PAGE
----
It seems to me a stroke of brilliance that Pamuk invented the voice of Shekure, and that she, in fact, has the last word in the novel–like Molly in Joyce’s Ulysses.  I still don’t know what to think about the art of miniature: does its excellence justify the sacrifices exacted on its behalf? Perhaps that is one thing Pamuk implies.  But does the novel also suggest–indeed expose–the psychological damage, the tolls such service takes? Yes, absolutely. In addition, so much of the art produced under such arduous circumstances ends up enshrined in a dark, dusty, and cold cellar, seen and appreciated only by a select few.

The only people half-way sane, in the novel, it seems to me, are the women. And yet, even though Shekure has the last word, we are made to understand that she told them to Orhan “in the hopes that he might pen this story.”




My Journey into/with Orhan Pamuk’s My Name is Red

February 21, 2015 Leave a comment

Today I decided to keep a reading journal for my responses and thoughts about Pamuk’s novel, which I am reading with my senior seminar students. In addition, each of us is supposed to create a reading guide for the novel–or at least part of that guide.  Since I am already looking up all the locations and names mentioned in the novel, I might as well put together a glossary.

But I also read the wonderful introduction to Creative Criticism: An Anthology and Guide (edited by Stephen Benson and Clare Connors) today, and this gave me the idea to do something I’ve done (and asked students to do) in previous courses: keep a reading journal in which I pay attention to the nuances, vagaries of my encounter with the novel–including the thoughts I bring to it, my distracted excursions, my sometimes sluggish brain, which wants to be entertained or simply, since this is the beginning of our winter break, not think the way I want it to.  The whole point of Creative Criticism is to get us out of the rut of the assigned or habitual essay on literature:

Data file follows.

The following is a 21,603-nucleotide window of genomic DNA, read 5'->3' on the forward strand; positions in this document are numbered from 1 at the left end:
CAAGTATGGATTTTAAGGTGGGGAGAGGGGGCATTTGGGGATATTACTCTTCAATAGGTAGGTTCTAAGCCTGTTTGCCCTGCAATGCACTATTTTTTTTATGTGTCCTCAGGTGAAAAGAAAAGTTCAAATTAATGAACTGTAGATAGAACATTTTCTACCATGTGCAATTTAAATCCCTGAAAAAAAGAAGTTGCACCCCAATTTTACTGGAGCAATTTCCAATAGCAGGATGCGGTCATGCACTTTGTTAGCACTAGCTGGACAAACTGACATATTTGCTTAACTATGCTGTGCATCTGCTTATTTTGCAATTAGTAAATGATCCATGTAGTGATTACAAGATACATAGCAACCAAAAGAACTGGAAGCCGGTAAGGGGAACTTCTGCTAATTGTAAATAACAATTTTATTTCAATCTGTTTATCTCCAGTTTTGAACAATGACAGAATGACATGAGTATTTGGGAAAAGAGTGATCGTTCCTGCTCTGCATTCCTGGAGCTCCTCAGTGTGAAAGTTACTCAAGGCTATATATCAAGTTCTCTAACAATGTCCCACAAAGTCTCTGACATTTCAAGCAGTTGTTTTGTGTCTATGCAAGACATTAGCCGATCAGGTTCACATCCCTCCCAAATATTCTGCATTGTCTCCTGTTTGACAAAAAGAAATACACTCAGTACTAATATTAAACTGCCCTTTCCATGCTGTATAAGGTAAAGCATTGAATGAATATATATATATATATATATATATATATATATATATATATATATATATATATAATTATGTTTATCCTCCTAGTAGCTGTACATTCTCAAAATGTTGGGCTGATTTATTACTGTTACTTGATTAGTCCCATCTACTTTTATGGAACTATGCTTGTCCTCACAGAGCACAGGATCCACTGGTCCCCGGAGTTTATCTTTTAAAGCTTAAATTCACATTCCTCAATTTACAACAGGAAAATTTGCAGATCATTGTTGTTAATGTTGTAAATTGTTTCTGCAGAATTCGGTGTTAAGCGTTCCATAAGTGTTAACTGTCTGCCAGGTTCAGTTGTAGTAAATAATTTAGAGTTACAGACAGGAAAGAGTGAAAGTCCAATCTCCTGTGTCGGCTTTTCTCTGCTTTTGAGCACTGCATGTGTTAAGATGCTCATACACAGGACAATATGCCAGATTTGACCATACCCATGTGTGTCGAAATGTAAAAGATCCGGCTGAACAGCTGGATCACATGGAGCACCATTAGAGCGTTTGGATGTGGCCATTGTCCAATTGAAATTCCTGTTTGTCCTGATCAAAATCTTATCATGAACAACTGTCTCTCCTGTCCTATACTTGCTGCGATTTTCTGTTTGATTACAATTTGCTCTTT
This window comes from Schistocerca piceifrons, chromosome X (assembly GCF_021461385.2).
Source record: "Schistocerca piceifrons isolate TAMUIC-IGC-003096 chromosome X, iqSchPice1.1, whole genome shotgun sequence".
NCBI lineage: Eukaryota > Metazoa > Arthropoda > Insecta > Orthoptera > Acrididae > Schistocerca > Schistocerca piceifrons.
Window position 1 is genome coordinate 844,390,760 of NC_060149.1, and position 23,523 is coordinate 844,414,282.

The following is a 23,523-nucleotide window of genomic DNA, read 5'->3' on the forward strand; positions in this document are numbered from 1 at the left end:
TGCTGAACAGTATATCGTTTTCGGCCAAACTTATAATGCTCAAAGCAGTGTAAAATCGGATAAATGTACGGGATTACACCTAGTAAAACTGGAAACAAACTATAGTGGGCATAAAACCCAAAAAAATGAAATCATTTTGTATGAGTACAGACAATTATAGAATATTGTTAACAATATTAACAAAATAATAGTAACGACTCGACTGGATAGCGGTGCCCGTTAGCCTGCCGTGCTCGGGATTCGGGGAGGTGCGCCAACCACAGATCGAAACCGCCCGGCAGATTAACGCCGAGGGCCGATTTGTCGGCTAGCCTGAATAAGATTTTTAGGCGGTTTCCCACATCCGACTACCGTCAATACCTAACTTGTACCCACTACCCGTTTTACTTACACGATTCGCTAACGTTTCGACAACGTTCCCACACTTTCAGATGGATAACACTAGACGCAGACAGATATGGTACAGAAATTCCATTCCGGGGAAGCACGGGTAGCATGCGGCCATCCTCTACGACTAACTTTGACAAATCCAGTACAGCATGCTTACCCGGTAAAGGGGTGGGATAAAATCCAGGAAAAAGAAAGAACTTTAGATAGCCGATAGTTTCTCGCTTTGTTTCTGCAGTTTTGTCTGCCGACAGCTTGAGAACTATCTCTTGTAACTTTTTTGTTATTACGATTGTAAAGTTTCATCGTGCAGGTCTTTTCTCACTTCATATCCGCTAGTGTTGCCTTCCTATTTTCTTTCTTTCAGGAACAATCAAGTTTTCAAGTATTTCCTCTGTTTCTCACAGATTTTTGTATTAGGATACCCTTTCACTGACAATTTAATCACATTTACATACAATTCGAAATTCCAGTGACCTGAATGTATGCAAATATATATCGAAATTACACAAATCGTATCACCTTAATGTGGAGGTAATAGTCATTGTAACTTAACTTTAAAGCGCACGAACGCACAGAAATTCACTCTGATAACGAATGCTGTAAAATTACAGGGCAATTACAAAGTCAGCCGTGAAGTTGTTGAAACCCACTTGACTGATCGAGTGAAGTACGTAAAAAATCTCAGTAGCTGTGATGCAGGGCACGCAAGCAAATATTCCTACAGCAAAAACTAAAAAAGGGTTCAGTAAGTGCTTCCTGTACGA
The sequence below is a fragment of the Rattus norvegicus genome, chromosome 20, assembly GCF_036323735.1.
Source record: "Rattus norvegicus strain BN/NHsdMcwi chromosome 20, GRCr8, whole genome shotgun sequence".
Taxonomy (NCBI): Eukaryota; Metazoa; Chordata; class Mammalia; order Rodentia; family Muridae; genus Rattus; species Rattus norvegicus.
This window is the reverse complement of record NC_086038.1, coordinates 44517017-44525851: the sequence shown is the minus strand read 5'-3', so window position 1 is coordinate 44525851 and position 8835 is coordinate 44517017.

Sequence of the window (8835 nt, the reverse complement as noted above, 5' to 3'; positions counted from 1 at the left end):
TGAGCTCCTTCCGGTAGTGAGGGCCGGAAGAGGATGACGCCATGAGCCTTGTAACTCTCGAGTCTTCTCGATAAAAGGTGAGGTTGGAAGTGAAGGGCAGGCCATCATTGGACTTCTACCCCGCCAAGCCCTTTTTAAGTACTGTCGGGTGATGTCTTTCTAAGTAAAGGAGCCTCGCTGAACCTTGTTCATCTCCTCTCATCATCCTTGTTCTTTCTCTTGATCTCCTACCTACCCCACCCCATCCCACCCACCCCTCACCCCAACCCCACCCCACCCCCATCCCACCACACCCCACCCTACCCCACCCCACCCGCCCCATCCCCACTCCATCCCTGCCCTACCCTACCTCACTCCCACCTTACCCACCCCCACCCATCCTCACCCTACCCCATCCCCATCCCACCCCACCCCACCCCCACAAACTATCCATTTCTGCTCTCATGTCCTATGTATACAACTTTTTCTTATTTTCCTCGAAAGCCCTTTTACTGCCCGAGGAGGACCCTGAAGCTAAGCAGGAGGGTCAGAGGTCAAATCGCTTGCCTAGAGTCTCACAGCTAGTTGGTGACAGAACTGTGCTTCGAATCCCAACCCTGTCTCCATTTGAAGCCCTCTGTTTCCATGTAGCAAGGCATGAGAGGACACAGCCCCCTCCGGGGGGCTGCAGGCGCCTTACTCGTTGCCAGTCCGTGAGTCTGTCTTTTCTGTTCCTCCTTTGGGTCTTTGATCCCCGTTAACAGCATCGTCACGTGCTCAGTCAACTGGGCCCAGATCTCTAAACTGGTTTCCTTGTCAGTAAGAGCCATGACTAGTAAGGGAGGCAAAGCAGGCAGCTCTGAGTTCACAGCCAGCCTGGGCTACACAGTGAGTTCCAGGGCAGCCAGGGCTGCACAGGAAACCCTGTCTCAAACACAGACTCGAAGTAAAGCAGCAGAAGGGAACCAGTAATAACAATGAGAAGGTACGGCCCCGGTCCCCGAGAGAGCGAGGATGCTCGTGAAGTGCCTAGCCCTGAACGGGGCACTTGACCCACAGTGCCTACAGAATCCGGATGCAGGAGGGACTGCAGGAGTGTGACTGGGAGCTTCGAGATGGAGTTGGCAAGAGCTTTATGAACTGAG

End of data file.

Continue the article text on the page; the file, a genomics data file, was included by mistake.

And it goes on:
“Write an essay on any two of the set texts you have read,” urges our rubric.  This is surely at the heart of all criticism: the marking in writing of our reading or looking or listening; the making of a relation between a word and an act of writing.  Reading and writing, attending and responding.  It sounds so simple. (3)

Of course, it’s not that simple, particularly when we have to put ourselves into the straight jacket of disciplinary, institutional requirements.  Creative Criticism seeks to recreate our encounter with a literary work–the passions, questions, and varied responses of that encounter.  In short, as the editors explain, creative criticism “seeks to do justice to what can happen–does happen; will happen; might or might not happen–when we are with an artwork” (5).

Since I want to attempt a piece of creative criticism on My Name Is Red (and since I am asking students to do the same), I am going to keep a reading journal. How exactly I will keep it, I am not sure yet, although it’s worthwhile to think about that.  In the past, I have used a two-column format: in the column on the left, I jotted down observations, questions, and quotations (with page numbers); I used the right-hand column to comment on these observations, questions, quotations in light of further chapters from the novel.

This time around, I am keeping a daily reading journal. I will underline and comment in the margin, and, after every chapter, or every couple of chapters, I will write down my thoughts and responses. I might insert additional pages and illustrations as I go along; I might begin to organize my journal according to the narrators or topics I encounter; I will see.  Here’s my first entry:

photo 3